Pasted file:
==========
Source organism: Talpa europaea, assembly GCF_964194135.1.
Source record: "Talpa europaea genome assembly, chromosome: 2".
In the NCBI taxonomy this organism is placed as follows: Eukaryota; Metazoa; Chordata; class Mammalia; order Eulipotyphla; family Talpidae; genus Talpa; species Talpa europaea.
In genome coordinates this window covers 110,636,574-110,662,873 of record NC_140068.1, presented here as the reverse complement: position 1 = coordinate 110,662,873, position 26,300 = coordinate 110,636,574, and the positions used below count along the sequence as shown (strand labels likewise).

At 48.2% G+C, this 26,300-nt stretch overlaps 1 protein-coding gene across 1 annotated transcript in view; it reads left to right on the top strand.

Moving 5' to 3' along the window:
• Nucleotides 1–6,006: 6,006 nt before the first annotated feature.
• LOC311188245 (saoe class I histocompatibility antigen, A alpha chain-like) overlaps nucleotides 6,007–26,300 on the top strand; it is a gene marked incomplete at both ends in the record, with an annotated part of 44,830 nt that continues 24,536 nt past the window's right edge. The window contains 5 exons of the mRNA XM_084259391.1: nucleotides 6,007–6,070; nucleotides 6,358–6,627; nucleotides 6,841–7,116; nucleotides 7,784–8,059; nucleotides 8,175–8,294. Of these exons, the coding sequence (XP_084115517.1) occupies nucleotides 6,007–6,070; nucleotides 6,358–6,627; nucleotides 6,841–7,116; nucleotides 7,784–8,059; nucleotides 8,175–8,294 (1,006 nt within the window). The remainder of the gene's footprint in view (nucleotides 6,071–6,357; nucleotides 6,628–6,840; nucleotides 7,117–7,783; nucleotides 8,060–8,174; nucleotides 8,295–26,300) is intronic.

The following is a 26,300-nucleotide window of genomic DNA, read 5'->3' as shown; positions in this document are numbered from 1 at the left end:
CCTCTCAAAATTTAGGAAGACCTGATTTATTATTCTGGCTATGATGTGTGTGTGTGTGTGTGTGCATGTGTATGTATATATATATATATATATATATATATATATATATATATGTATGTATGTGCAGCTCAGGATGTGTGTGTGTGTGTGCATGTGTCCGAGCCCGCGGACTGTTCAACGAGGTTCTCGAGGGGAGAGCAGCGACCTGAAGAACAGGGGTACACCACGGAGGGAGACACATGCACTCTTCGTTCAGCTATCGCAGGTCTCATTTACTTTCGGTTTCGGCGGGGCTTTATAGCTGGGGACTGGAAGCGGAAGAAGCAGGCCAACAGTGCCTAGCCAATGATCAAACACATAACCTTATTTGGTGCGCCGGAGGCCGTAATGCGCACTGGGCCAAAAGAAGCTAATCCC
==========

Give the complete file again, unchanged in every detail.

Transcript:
Source organism: Talpa europaea, assembly GCF_964194135.1.
Source record: "Talpa europaea genome assembly, chromosome: 2".
In the NCBI taxonomy this organism is placed as follows: Eukaryota; Metazoa; Chordata; class Mammalia; order Eulipotyphla; family Talpidae; genus Talpa; species Talpa europaea.
In genome coordinates this window covers 110,636,574-110,662,873 of record NC_140068.1, presented here as the reverse complement: position 1 = coordinate 110,662,873, position 26,300 = coordinate 110,636,574, and the positions used below count along the sequence as shown (strand labels likewise).

At 48.2% G+C, this 26,300-nt stretch overlaps 1 protein-coding gene across 1 annotated transcript in view; it reads left to right on the top strand.

Moving 5' to 3' along the window:
• Nucleotides 1–6,006: 6,006 nt before the first annotated feature.
• LOC311188245 (saoe class I histocompatibility antigen, A alpha chain-like) overlaps nucleotides 6,007–26,300 on the top strand; it is a gene marked incomplete at both ends in the record, with an annotated part of 44,830 nt that continues 24,536 nt past the window's right edge. The window contains 5 exons of the mRNA XM_084259391.1: nucleotides 6,007–6,070; nucleotides 6,358–6,627; nucleotides 6,841–7,116; nucleotides 7,784–8,059; nucleotides 8,175–8,294. Of these exons, the coding sequence (XP_084115517.1) occupies nucleotides 6,007–6,070; nucleotides 6,358–6,627; nucleotides 6,841–7,116; nucleotides 7,784–8,059; nucleotides 8,175–8,294 (1,006 nt within the window). The remainder of the gene's footprint in view (nucleotides 6,071–6,357; nucleotides 6,628–6,840; nucleotides 7,117–7,783; nucleotides 8,060–8,174; nucleotides 8,295–26,300) is intronic.

The following is a 26,300-nucleotide window of genomic DNA, read 5'->3' as shown; positions in this document are numbered from 1 at the left end:
CCTCTCAAAATTTAGGAAGACCTGATTTATTATTCTGGCTATGATGTGTGTGTGTGTGTGTGTGCATGTGTATGTATATATATATATATATATATATATATATATATATATATGTATGTATGTGCAGCTCAGGATGTGTGTGTGTGTGTGCATGTGTCCGAGCCCGCGGACTGTTCAACGAGGTTCTCGAGGGGAGAGCAGCGACCTGAAGAACAGGGGTACACCACGGAGGGAGACACATGCACTCTTCGTTCAGCTATCGCAGGTCTCATTTACTTTCGGTTTCGGCGGGGCTTTATAGCTGGGGACTGGAAGCGGAAGAAGCAGGCCAACAGTGCCTAGCCAATGATCAAACACATAACCTTATTTGGTGCGCCGGAGGCCGTAATGCGCACTGGGCCAAAAGAAGCTAATCCC